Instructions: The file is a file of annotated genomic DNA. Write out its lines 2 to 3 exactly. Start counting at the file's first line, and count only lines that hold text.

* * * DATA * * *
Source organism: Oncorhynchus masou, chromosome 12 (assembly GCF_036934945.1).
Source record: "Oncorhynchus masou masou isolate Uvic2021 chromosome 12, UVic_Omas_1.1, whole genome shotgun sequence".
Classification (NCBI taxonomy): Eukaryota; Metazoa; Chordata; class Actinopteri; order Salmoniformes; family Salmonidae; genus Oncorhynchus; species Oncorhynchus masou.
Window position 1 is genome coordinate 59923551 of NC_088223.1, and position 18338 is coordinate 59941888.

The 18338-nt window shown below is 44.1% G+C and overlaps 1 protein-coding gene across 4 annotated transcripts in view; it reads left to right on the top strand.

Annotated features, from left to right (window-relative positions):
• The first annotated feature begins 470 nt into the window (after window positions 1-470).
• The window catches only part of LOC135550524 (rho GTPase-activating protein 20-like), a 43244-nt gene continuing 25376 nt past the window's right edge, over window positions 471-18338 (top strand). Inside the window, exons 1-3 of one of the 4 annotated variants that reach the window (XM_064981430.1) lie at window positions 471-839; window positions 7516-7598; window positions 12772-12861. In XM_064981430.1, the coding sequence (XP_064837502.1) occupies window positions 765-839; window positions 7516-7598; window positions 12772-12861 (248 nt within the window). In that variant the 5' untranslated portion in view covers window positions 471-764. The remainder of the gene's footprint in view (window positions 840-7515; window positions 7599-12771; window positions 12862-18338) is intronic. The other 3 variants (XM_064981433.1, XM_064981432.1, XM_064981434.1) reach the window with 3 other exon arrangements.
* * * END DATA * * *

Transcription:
Source record: "Oncorhynchus masou masou isolate Uvic2021 chromosome 12, UVic_Omas_1.1, whole genome shotgun sequence".
Classification (NCBI taxonomy): Eukaryota; Metazoa; Chordata; class Actinopteri; order Salmoniformes; family Salmonidae; genus Oncorhynchus; species Oncorhynchus masou.